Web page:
Oxidative stress is associated with aluminum toxicity recovery in apex of pea root
- 577 Downloads
Although many studies on the mechanism of Al toxicity and tolerance have been conducted independently, events occurring during the recovery process from Al injury is limited. This study was to investigate Al toxicity recovery mechanism focusing in morphological and physiological aspect.
We investigated the mechanisms underlying Al toxicity recovery in terms of oxidative stress using the pea root apex as a model system.
The accumulation of reactive oxygen species was remarkably high in the root under continued Al treatment but decreased in the recovering root. The superoxide anion exuded in the presence of nicotinamide adenine dinucleotide phosphate (NADPH) showed a similar tendency with respect to the accumulation of reactive oxygen species. A similar pattern of lignin content and superoxide dismutase activity was observed among the treatments, while the increased peroxidation in the root under continued Al treatment did not decline with recovery treatment. A longitudinal section of the root under continued Al treatment showed the accumulation of superoxide anion, lignin and peroxide (H2O2) at the epidermal and outer cortex region where the Al induced injuries, including ruptures, are detected.
Oxidative stress is associated with the mechanism of Al toxicity recovery. The recovery process might include the elongation of the central cylinder as a consequence of the oxidative stress-induced formation of the zonal region (ZR). The results further suggest a plausible role for the ZR in the programmed cell death-like function involved in Al toxicity recovery.
KeywordsAluminum Oxidative stress Pea root Programmed cell death Recovery Toxicity
This research was financially supported through a grant from the Japanese Ministry of Education, Sports, Science and Technology to H.M [Grand-in-Aid for Scientific Research C (2258007)].
- Amenós M, Corrale I, Poschnerieder C, Illés P, Baluška F, Barceló J (2009) Different effects of aluminum on the actin cytoskeleton and brefeldin A-sensitive vesicle recycling in root apex cells of two maize varities differeing in root elongation rate and aluminum tolerance. Plant Cell Physiol 50:528–540PubMedCrossRefGoogle Scholar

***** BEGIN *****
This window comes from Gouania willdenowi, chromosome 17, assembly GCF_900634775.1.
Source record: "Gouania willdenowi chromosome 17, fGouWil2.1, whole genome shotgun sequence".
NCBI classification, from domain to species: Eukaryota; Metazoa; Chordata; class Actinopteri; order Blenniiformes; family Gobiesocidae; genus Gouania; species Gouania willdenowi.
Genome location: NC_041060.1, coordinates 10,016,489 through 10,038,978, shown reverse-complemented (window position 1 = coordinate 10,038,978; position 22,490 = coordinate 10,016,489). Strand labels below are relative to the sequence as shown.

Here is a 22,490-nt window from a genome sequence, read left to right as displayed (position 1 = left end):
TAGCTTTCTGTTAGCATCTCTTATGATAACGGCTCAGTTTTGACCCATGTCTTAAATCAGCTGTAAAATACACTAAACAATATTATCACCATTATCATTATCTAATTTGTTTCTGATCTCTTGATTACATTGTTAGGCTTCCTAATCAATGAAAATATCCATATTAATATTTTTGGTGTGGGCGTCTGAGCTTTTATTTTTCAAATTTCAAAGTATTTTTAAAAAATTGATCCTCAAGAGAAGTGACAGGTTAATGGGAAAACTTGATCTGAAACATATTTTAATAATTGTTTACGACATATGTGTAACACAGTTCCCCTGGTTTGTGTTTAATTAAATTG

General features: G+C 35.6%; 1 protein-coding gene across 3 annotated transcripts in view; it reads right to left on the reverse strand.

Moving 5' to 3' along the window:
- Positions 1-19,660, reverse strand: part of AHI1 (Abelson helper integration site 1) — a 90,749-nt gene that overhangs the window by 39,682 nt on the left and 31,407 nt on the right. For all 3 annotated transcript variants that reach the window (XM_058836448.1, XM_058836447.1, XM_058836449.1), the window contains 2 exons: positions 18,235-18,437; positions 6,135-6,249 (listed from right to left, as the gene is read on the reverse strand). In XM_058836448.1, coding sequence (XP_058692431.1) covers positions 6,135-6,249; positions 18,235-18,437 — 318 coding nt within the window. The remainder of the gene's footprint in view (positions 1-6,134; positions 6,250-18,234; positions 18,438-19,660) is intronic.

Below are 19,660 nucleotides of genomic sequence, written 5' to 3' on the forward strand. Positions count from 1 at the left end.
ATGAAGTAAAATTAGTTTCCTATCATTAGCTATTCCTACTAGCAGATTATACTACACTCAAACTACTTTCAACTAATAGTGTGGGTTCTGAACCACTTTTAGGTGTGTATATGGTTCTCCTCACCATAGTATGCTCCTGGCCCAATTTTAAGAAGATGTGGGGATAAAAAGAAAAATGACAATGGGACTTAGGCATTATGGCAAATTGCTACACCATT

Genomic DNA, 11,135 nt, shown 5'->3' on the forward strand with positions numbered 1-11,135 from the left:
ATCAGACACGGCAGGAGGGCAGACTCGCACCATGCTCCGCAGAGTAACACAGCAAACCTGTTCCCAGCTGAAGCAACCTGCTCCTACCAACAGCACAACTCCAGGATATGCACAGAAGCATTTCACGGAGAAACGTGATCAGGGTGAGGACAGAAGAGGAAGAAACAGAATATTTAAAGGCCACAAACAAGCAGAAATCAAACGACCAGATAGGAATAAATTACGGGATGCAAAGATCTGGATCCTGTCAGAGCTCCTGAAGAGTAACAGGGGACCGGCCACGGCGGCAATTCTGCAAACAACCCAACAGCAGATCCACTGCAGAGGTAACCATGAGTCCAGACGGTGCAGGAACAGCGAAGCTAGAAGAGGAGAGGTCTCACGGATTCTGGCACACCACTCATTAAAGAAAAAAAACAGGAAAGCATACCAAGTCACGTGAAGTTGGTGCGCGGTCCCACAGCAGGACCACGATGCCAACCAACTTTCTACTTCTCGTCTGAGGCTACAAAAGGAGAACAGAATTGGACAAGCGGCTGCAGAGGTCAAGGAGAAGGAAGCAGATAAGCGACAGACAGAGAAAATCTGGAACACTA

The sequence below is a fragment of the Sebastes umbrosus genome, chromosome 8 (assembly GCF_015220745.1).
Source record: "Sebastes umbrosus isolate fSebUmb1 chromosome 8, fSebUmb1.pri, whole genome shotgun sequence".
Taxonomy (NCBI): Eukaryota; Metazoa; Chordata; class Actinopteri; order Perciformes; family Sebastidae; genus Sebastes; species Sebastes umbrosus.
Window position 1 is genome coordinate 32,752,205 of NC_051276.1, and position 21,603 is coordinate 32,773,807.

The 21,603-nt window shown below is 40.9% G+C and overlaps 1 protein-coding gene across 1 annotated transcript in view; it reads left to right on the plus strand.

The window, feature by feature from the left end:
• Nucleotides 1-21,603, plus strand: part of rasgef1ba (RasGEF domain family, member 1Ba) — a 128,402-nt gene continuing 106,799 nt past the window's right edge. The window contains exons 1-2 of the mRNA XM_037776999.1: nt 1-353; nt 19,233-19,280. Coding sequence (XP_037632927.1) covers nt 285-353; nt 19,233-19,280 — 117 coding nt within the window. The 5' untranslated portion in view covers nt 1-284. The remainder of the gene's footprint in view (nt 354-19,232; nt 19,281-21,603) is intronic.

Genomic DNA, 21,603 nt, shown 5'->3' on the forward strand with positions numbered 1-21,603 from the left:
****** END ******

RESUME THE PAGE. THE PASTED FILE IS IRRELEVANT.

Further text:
- Basu U, Good A, Taylor GJ (2001) Transgenic Brassica napus plants overexpressing aluminium-induced mitochondrial manganese superoxide dismutase cDNA are resistant to aluminium. Plant Cell Envir 24:1269–1278Google Scholar
- Buchanan BB, Gruissem W, Jones RL (2000) Biochemistry and molecular biology of plants. American Society of Plant Physiologist, RockvilleGoogle Scholar
- Ezaki B, Kiyohara H, Matsumoto H, Nakashima S (2007) Overexpression of an auxilin-like gene (F9E10.5) can suppress Al uptake in roots of Arabidopsis. J Exp Bot 58:442–446Google Scholar
- Liszkay A, Kenk B, Schopfer P (2003) Evidence for the involvement of cell wall peroxidase in the generation of hydroxyl radicals mediating extention growth. Planta 217:658–667Google Scholar
- Matsumoto H, Yamamoto Y (in press) Plant roots under aluminum stress: Toxicity and tolerance. In Plant Roots: The Hidden Half 4th Edition, Amran E and Beeckman T (ed) Taylor and Francis Books, ISBN: 978-1-4398-4648-3Google Scholar
- Navascuis J, P-Rontomé C, Sánchez DH, Staudinger C, Wiankoop S, R-Áivarez R, Becana M (2011) Oxidative stress is a consequence, not a cause, of aluminum toxicity in the forage legume Lotus comiculatus. New Phytol. doi: 10.1111/j.1469-8137.2011.03978.X
- Rincón-Zachary M, Teacter ND, Sparks JA, Valster AH, Motes CM, Blancaflor B (2010) Fluorescence reasonance energy transfer-sensitized emission of yellow camereon 3.60 reveals root zone-specific calcium signatures in Arabidopsis in response to aluminum and other trivalent cations. Plant Physiol 152:1442–1458PubMedCrossRefGoogle Scholar
- Schofield RMS, Pallon J, Fiskesjö G, Karlsson G, Malmqvist KG (1998) Aluminum and calcium distribution patterns in aluminum-intoxicated roots of Allium cepa do not support the calcium-displacement hypothesis and indicate signal-mediater inhibition of root growth. Planta 205:175–180CrossRefGoogle Scholar